The Importance of Combustible Dust Testing in Oral Solid Dosage Pharmaceutical Manufacturing

Luc Cormier, M.Eng., P.Eng.

“Pharmaceutical preparations” are one of the most at-risk industries for combustible dust-related fires and explosions.

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According to the OSHA Combustible Dust National Emphasis Program, “pharmaceutical preparations” are one of the most at-risk industries for combustible dust-related fires and explosions. Pharmaceutical manufacturing ultimately involves the handling and processing of various active pharmaceutical ingredients (APIs) and non-active excipients including fillers, binders, and preservatives. Due to their fine particle size distributions and chemical compositions, many of these ingredients can act as fuel for combustion and present inherent dust fire and explosion hazards.

Oral solid dosage (OSD) drug production poses an even greater risk for dust-related fires and explosions due to the large quantities of ingredients handled in powder form. These process operations are known to handle high volumes of combustible ingredients and, as such, present credible dust explosion hazards. Moreover, five conditions required for a dust explosion to occur are readily present in OSD manufacturing processes:

  • presence of a combustible dust
  • dispersion of dust at a concentration within the explosible range
  • presence of an oxidant
  • presence of a competent ignition source
  • containment of dispersed dust within a confined or semi-confined vessel or area

Quantifying the fire and explosion risk associated with OSD drug manufacturing requires identifying the materials' explosion severity and ignition sensitivity parameters. Most pharmaceutical manufacturing facilities handle a wide variety of APIs and excipients that vary considerably in their chemical and physical compositions and exhibit drastically different explosion severity and ignition sensitivity parameters. Depending on the nature of the process being considered, it is not always practicable to test all materials handled. With the help of a qualified consultant, pharmaceutical manufacturers can establish a testing strategy to narrow down the number of material samples to be tested.

Suppose a material is suspected of being explosible in dust cloud form. In that case, it is highly recommended that it be tested by a qualified laboratory using applicable ASTM testing standards to determine the material-specific explosibility parameters.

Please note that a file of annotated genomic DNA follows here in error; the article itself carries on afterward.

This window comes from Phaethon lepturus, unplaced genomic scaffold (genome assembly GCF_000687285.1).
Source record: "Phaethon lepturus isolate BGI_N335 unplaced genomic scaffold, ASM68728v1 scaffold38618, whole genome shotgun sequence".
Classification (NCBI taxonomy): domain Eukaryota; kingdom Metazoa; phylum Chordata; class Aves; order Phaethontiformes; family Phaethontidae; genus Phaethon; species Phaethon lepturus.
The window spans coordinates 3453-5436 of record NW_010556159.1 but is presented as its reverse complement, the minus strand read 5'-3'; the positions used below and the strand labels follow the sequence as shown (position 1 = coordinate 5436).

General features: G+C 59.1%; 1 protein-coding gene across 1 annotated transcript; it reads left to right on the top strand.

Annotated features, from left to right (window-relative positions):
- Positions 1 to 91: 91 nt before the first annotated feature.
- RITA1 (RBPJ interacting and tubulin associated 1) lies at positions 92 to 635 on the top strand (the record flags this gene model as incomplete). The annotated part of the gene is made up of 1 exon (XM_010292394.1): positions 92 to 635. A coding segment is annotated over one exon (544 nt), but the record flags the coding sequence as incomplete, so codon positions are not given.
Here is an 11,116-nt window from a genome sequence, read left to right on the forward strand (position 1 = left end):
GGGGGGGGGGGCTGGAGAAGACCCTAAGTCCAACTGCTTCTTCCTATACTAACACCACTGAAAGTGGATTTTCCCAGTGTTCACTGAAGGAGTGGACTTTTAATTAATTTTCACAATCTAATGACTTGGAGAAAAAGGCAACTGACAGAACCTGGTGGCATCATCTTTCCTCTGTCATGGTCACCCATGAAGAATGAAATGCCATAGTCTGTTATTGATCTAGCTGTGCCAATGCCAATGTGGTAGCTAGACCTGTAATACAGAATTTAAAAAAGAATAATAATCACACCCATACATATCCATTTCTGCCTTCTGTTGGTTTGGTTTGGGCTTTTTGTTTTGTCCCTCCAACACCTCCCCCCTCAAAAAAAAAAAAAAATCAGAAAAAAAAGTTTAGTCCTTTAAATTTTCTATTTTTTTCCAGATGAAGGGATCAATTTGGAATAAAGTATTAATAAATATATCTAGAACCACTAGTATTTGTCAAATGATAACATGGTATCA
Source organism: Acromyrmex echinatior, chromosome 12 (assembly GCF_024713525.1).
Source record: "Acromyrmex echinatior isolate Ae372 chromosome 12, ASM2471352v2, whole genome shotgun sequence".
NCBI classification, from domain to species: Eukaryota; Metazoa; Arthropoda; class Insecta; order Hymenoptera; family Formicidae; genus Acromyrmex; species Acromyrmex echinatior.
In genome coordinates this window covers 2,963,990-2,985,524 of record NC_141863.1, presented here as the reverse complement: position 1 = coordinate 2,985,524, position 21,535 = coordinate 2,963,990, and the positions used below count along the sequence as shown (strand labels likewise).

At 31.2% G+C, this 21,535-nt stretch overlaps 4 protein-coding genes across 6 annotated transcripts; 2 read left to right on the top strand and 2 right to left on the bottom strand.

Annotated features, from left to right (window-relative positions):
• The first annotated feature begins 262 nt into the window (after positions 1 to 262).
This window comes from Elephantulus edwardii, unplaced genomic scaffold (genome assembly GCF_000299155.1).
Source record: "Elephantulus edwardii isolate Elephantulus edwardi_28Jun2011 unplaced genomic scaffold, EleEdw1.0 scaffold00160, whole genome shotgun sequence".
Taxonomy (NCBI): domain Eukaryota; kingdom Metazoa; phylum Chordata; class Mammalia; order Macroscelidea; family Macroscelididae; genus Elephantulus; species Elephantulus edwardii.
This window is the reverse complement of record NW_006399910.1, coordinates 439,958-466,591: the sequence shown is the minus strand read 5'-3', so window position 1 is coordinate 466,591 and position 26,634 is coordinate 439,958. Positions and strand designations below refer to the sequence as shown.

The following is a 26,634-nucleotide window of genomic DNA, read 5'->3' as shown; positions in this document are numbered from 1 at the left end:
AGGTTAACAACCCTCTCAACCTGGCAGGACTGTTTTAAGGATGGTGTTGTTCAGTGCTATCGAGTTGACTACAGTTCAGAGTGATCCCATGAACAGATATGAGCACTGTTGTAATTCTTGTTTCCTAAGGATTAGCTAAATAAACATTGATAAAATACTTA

These explosibility parameters are often used as key inputs in safe process design and can help design explosion protection systems, implement ignitions source control methods, and identify safe operating procedures. However, because API and excipient ingredient information tends to be proprietary, publicly available explosibility data is limited. Lack of access to data may impede the identification of design parameters for explosion mitigation devices and protective measures, further resulting in various design challenges.

For example, if overly conservative explosibility parameters are selected for the process design, the equipment may be over-designed for handling materials and result in unnecessary capital expenditure. On the other hand, if the chosen explosibility parameters do not encompass the most hazardous materials handled in the process, a catastrophic dust explosion could occur, resulting in facility or equipment damage, process downtime, or severe injury to facility personnel.

Pharmaceutical manufacturers must understand the operational risks of handling combustible APIs and excipients in OSD production. Lack of awareness of potential hazards posed by combustible dusts is one of the root causes of major incidents involving dust explosions. Due to variances in API and excipient chemical and physical compositions, explosibility parameters obtained from literature resources or other manufacturing facilities may not be suitable for the design of explosion protection systems. Material-specific explosibility testing is required to properly determine the most hazardous parameters associated with APIs and excipients and mitigate the risk of combustible dust explosions.

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About the author

Luc Cormier
Experienced Project Engineer with over 10 years experience working in the Fire Protection Engineering and consulting industry.

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